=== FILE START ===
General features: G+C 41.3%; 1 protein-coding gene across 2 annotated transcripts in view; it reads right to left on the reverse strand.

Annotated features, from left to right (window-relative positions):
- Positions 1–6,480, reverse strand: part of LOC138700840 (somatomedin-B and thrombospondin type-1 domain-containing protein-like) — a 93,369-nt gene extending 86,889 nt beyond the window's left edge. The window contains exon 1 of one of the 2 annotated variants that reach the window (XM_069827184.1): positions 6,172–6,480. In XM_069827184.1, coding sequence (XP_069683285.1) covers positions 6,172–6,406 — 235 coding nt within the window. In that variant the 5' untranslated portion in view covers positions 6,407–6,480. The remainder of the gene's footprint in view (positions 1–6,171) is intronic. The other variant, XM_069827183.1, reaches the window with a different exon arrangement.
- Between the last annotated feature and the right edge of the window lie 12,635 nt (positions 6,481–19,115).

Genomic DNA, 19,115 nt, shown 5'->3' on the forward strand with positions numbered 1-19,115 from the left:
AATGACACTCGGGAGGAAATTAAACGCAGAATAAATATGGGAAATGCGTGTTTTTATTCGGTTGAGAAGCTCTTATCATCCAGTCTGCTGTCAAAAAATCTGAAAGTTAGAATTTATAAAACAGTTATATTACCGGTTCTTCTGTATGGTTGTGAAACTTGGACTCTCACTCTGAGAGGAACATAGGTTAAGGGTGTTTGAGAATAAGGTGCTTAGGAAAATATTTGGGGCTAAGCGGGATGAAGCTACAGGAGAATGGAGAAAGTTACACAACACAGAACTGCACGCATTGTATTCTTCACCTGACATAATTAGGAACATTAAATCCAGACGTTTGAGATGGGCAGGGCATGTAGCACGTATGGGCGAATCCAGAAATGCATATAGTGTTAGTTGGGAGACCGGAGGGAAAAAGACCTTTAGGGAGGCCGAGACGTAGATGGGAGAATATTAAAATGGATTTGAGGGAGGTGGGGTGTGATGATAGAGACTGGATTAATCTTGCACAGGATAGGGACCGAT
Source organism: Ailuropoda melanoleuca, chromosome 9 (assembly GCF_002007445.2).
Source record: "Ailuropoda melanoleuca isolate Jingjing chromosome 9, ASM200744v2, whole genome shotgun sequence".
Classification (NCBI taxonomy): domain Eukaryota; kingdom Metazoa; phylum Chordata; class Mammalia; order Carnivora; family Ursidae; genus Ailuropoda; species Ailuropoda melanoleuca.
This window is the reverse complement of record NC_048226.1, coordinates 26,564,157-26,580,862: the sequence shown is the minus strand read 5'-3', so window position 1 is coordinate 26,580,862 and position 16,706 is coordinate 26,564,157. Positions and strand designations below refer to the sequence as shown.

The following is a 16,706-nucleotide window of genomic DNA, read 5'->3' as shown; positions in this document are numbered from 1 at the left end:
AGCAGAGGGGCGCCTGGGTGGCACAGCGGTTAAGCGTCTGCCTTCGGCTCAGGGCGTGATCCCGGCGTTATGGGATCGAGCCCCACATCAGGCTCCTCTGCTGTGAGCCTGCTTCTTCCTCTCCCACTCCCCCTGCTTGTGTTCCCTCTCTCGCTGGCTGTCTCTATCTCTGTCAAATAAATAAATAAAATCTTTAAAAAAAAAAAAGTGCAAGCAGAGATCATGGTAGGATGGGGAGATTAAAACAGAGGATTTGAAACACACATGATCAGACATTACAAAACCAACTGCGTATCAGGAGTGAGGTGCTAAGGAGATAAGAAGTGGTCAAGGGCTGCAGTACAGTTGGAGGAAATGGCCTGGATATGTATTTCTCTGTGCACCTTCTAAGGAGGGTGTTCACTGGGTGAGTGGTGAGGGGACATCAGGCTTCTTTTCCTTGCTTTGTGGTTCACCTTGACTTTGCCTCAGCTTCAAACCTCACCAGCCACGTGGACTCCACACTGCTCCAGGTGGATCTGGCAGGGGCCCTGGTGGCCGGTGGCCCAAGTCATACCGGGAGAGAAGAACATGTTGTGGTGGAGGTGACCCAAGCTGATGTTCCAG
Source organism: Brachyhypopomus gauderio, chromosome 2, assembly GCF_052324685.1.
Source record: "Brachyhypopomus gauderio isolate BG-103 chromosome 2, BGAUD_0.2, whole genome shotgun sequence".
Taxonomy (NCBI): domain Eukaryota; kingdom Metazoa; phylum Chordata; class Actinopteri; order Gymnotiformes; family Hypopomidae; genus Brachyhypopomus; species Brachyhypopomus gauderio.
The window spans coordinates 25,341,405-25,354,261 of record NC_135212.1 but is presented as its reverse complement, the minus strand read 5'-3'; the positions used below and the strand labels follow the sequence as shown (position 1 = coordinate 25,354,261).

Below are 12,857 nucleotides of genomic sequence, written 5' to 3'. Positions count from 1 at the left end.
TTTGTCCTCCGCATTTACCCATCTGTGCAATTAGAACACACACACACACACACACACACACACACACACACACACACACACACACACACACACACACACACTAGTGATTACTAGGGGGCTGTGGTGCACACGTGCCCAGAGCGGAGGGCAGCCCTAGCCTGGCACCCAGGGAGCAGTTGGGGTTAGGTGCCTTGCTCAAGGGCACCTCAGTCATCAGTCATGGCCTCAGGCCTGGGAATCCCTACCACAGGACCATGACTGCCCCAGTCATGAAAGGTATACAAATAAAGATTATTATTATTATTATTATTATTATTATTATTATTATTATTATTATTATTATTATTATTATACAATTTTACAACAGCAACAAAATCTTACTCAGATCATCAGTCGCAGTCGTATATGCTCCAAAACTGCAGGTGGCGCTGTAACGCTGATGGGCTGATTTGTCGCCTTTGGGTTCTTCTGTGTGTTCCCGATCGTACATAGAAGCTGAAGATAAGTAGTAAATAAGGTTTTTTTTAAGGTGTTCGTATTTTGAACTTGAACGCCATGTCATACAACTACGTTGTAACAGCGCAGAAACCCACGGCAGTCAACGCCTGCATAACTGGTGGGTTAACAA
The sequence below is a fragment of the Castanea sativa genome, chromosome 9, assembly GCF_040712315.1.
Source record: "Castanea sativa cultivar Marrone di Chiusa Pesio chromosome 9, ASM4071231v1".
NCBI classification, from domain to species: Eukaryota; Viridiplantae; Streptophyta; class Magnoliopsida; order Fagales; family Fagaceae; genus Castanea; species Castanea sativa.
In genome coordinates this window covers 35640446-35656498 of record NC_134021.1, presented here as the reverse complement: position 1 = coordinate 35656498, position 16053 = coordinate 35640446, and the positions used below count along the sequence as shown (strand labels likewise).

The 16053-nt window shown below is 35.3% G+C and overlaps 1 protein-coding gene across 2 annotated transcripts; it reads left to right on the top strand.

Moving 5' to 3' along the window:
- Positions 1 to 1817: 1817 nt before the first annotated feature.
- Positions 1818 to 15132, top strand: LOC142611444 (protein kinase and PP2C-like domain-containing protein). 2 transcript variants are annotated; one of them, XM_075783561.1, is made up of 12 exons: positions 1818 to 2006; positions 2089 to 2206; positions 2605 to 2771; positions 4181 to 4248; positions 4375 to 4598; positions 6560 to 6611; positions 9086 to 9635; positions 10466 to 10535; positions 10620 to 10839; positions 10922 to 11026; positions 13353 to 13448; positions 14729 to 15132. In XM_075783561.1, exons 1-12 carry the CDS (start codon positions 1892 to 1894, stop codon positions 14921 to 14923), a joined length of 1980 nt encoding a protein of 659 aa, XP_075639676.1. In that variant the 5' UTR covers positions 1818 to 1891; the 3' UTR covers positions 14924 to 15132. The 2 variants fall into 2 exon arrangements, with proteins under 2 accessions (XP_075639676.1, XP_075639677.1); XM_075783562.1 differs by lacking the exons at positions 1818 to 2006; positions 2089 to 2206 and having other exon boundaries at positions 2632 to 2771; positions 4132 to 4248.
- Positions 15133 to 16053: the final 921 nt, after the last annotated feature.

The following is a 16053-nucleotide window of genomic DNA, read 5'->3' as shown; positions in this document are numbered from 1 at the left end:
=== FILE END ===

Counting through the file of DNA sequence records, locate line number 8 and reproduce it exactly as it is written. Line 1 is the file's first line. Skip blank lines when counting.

Source record: "Ailuropoda melanoleuca isolate Jingjing chromosome 9, ASM200744v2, whole genome shotgun sequence".